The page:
The choice of the best route in terms of cost minimization will depend on the total transport cost whether in unimodal or intermodal case. The total unimodal versus intermodal transport cost calculation is presented in Table 9. The section deals with analyzing transport costs by routing. This implies the comparison of the different cargo traffic flow from ports and routed to each LLCs market. The upper limit on the freight rates will be fixed by the road freight rates; i.e. the railway cannot set the freight rates higher than the road freight rates unless the customer is willing to pay more than the road freight rates. As for Rajiv D., et al. (2011) [44] , they suggest that the freight rate should be set in sort to determine the optimum pricing policy and terminal location in order to guarantee a certain level of profit for the railway from the intermodal service. This means that pricing should be set in such a way that the railway can achieve profits without losing traffic to road transport.

Moreover, for the case of Togo, it is given based on our survey research that customers are not willing to pay more than the road freight rate, and therefore the truck shipping cost using the intermodal service should be less than the cost of shipping by road. Consequently, the research applies the freight rate of 0.14 USD/ton/km as same as the one from Ivory Coast, added to the fact that these two countries share numerous similarities.

Regarding the forecasted demand, the Ivory Coast corridor offers the least inland transport cost for cargo traffic in direction and from Bamako in Mali, with a total cost of USD 3.472 Billion. This followed by the Tema-Bamako route, with about USD 4.070 Billion then the Lomé-Bamako route with USD 4.503 Billion. The Benin and Nigeria corridors offer the highest transport costs USD 5.179 Billion and USD 5.740 Billion, respectively (see Figure 6).

Table 9. Unimodal vs. intermodal transport forecasted cost by corridor route for year 2023 (value in Million USD).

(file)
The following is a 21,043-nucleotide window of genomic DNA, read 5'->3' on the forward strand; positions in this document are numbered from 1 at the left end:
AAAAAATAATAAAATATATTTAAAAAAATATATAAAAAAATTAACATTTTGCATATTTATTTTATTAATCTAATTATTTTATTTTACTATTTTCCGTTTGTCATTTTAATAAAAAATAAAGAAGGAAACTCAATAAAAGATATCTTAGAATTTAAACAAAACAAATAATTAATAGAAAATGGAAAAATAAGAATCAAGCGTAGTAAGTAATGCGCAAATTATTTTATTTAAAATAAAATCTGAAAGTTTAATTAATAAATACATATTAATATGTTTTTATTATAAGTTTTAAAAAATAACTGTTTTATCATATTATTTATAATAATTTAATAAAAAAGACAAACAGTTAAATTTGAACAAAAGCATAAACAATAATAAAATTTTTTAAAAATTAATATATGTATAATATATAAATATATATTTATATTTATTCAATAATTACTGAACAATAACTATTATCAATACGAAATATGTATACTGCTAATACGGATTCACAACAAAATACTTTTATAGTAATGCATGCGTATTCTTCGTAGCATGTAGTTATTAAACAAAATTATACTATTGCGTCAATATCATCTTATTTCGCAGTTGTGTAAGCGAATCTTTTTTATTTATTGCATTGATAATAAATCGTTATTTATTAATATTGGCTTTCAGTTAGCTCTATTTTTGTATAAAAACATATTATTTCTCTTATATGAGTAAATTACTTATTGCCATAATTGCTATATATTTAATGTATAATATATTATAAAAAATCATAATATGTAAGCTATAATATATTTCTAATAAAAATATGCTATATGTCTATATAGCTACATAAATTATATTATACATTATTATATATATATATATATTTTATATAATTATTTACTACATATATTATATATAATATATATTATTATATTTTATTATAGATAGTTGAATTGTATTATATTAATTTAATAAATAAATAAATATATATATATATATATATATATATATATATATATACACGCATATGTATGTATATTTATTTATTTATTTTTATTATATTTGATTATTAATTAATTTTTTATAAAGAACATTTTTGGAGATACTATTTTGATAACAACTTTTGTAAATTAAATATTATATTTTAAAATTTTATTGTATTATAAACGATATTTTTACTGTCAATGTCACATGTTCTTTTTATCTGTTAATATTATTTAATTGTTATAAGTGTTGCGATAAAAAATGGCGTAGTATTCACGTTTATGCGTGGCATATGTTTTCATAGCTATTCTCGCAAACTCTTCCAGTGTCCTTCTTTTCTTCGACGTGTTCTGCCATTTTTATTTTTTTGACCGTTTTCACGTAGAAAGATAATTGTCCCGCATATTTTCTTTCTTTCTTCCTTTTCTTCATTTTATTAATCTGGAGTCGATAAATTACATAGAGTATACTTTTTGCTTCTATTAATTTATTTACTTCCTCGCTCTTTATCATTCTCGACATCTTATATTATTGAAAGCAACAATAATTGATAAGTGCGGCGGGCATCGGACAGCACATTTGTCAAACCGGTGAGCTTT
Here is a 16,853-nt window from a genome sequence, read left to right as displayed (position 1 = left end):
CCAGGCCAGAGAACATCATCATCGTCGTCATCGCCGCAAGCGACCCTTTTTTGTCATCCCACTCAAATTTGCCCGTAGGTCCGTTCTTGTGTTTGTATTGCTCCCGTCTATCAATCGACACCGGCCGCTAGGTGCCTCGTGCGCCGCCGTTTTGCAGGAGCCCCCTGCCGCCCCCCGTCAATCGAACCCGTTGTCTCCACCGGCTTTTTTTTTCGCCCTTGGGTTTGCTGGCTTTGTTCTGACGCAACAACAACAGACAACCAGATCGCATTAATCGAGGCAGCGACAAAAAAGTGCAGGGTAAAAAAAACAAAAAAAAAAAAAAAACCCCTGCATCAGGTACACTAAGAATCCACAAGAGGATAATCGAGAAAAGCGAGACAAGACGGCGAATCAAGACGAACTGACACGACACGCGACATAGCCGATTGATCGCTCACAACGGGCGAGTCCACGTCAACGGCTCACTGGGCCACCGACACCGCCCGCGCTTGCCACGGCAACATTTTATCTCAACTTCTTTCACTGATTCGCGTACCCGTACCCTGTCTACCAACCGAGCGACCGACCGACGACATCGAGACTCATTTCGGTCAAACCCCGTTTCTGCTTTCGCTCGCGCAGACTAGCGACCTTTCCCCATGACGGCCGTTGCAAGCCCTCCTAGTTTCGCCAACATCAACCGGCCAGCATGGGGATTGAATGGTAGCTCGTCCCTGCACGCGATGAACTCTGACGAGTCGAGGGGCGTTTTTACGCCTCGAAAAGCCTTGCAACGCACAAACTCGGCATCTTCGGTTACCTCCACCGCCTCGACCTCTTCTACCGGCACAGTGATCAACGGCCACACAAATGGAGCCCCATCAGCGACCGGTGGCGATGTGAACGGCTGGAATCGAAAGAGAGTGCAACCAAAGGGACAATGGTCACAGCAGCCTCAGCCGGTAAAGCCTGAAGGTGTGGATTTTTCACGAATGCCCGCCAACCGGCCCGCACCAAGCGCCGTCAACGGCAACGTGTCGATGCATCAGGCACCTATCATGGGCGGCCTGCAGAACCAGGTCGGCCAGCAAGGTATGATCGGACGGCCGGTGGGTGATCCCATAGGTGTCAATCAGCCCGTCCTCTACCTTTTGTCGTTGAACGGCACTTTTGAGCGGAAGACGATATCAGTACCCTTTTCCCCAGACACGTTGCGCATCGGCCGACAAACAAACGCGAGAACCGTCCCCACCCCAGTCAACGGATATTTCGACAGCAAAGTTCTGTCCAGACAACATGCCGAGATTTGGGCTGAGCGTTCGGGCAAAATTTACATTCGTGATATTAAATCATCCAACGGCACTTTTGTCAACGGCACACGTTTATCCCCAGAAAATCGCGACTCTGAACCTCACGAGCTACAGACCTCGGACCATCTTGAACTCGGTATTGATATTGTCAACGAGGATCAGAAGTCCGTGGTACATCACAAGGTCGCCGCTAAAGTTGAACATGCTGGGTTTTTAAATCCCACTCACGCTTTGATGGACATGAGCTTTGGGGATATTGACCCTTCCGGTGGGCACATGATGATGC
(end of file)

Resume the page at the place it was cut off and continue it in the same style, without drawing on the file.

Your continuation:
Source: Processed by the Author.

Figure 6. Forecasted unimodal vs. intermodal corridor route ranking to Bamako in MALI by year 2023. Source: Processed by the Author.

The Togo corridor route is considered to offer the least transport cost with USD 2.205 Billion for cargo in direction to and from Niamey in Niger. The Benin and Nigeria corridors come as second and third with USD 2.301 Billion and USD 2.457 Billion respectively. Abidjan-Niamey route exhibits the highest transport cost, therefore, cannot be considered unfortunately as profitable for Niger shippers (see Figure 7).

In regard to the transit cargo to and from Ouagadougou in Burkina Faso, Togo corridor route offers the best transport cost in terms of cost minimization with USD 1.992 Billion, directly followed by Ghana corridor exhibiting a transport cost of USD 2.144 Billion and the Ivory Coast with USD 2.499 Billion. The Lagos-Ouagadougou routing holds the highest transport cost among all the routes, with the Cotonou-Ouagadougou routing closely behind (see Figure 8).

The city of Mango intermodal terminal and the application of the intermodal transport for transit cargo to and from the 3 LLCs through the Togo corridor, would enable substantial transport cost savings for shippers. This will, therefore, reflect on the final product price in the retail stores.

A shift from unimodal transport to the intermodal transport would by 2023 lead to a transport cost saving USD 162.58 Million on the Lomé-Bamako routing. The Lomé-Niamey routing transport cost saving would account for USD 131.47 Million while costing savings the Lomé-Ouagadougou routing USD 159.4 Million. An overall transport costs savings of USD 453.45 Million for the 3 LLCs understudy in the account of the year 2023 (see Figure 9).

As a result, the costs advantage to serve medium and long distance with rail is significant and is directly reflected in the pricing of intermodal transport. The

Figure 7. Forecasted unimodal vs intermodal corridor route ranking to Niamey in NIGER by year 2023. Source: Processed by the author.

Figure 8. Forecasted unimodal vs. intermodal corridor route ranking to Ouagadougou in Burkina Faso by year 2023. Source: Processed by the Author.

Figure 9. Forecasted cost saving by intermodal transport through Togo corridor route by year 2023. Source: processed by the Author.

rail-truck intermodal service can be a key strategy adopted to shift the high traffic density from the road to the railway. It will include the advantages of both the truck and the rail service. Pricing and willingness to pay are fundamental in the strategic planning for the development of the new infrastructure for an intermodal transport system.

The present research assumes that road distances will not alter within the time period forecasted. An average transport cost per ton-kilometer remains the same. It also assumes that transport costs are the main factors intervening in the transport decision, as we can realistically suppose that operators try to optimize the transport mechanisms. Other factors which have not been taken into account in this model, although they should not be neglected in the final decision, include speed, security of transport, deterioration of the goods and queuing time. The study found that the function of transport costs is most important in the transport intermodal problem, and determine the choice of cargo routing by shippers.